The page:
I couldn't help but notice how much the issues surrounding menarche dovetail with the constellation of similar issues surrounding female, but not male virginity--compare, especially, Jessica Valenti's masterful work The Purity Myth. Because this view is so pervasive, it is easy to forget that it is not the only one possible. Apr 02, Cecilia rated it it was amazing Shelves: red-covers.

The contributors ranged from young to old, mothers to daughters to sisters. I especially appreciated those who had a terrible or disappointing "first period" experience with their parents and vowed to change that with their own daughters.

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I really enjoyed the older stories where "belted" pads were still in vogue - I had never heard of those before and sadly, I have not read Are You There God? It's Me, Margaret. Or that French women cannot make good mayonnaise while they have their periods. I The contributors ranged from young to old, mothers to daughters to sisters. I really loved Gloria Steinem's essay "If Men Could Menstruate" - the updated version in my little red book truly kicked ass!

And I swear this entire book was chock full of really awesome quotables : Complete review on my blog Dec 16, Lewis Albert Stephen blower rated it it was amazing. This review has been hidden because it contains spoilers. To view it, click here.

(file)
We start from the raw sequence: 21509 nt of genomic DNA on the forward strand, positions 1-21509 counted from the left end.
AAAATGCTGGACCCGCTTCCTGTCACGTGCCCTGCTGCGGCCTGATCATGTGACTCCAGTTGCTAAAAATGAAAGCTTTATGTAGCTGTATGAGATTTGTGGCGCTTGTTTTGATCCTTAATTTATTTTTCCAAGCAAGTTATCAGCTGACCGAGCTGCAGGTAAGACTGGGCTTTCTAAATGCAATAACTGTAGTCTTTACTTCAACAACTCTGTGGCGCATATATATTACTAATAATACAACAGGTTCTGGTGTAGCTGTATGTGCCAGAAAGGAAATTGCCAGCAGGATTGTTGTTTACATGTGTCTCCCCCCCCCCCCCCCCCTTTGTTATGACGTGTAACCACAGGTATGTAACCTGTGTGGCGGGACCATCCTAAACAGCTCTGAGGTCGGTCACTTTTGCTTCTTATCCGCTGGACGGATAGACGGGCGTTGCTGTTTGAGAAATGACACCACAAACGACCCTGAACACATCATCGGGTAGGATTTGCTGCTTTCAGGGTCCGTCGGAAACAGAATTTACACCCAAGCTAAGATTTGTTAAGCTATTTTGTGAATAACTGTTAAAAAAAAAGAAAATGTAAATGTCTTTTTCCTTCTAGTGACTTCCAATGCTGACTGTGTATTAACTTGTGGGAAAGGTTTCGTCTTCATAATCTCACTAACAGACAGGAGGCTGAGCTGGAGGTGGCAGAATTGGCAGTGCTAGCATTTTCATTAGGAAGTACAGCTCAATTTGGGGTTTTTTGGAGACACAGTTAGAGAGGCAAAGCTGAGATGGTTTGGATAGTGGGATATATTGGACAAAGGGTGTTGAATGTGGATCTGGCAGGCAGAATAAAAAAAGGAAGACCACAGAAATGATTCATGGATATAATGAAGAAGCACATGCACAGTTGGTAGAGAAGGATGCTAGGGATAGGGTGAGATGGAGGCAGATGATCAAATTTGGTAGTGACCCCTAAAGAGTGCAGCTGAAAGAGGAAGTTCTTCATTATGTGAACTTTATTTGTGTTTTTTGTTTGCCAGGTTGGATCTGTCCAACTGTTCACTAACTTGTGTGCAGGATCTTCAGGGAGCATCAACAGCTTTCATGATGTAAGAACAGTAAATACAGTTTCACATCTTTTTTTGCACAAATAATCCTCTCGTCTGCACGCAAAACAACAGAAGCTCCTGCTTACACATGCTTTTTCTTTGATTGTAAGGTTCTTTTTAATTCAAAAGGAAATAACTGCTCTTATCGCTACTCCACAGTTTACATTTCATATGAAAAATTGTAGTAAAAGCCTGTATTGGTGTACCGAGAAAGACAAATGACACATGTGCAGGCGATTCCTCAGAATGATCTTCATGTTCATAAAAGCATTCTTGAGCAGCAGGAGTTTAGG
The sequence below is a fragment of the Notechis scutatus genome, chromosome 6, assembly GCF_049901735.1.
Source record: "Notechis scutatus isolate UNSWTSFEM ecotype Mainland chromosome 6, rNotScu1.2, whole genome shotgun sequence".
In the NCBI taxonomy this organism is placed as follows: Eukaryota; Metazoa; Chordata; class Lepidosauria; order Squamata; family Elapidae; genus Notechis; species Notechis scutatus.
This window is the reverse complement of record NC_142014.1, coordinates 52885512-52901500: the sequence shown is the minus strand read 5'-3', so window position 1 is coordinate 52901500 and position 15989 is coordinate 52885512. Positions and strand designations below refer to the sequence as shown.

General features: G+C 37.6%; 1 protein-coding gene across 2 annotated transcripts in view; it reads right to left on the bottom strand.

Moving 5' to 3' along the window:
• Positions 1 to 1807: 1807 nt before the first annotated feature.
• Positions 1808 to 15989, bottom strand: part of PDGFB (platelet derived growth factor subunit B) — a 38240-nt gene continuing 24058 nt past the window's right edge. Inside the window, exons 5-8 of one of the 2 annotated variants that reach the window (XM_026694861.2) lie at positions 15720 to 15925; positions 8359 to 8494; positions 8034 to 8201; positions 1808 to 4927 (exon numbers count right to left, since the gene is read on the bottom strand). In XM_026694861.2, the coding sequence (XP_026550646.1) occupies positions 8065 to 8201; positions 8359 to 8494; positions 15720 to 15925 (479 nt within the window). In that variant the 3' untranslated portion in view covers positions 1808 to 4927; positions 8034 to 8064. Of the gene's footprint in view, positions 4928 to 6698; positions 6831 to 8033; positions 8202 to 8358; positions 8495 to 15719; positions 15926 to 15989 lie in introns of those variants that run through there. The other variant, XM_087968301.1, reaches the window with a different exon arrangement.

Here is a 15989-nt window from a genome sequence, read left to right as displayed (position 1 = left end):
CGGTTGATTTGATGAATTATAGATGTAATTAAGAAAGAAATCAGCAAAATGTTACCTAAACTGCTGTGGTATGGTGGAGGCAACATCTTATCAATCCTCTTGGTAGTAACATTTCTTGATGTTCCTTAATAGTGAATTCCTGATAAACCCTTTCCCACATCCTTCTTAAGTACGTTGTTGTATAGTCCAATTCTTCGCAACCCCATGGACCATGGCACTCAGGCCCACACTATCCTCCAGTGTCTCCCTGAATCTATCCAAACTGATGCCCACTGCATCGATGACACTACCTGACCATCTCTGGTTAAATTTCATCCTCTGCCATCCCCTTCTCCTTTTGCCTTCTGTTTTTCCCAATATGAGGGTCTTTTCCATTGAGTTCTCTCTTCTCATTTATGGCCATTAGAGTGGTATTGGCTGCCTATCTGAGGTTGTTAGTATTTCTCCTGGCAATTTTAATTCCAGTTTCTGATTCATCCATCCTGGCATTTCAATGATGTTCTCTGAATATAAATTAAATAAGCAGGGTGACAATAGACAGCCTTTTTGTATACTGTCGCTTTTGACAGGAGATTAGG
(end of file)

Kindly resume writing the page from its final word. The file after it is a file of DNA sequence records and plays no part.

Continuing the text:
I like this book because it helps me understand things that I don't know any more but sometimes i. Jun 22, Laura Cobrinik rated it it was amazing. I read Rachel Kauder Nalebuff's book as an older adult. It basically is a collection of short stories by various authors on their memories of when they first started to menstruate. A good book to give a girl as she starts her journey as a woman. Aug 29, Kate rated it it was ok.

Many stories repeated the same thing. Jun 15, Meridith Aronsky rated it liked it. I only read Meg Cabot's story:.

Aug 09, Liz rated it really liked it. To be honest, I had no idea what this was about and I picked it for the cover. It seems like a good book to get a young teen. May 03, Esmy rated it liked it.

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A cute little book :. Mar 13, Arminzerella rated it liked it Shelves: nonfiction , young-adult-nonfiction , borrowed-from-the-library , women , womens-health , collection , menstruation. Rachel Kauder Nalebuff became interested in stories about first menstruation experiences after getting her period for the first time — after which women in her family shared their stories with her.

She was really fascinated by their tales, and felt that telling these stories was a great way to open up the topic of menstruation. She compiled this collection to share with girls and women of all ages. Maybe that commonality of experience will be the bridge that makes it easier and normal to talk about periods. While not all of the stories will move everyone to tears or laughter or horror, there are many that do just that.

The whole thing — cardboard applicator and all.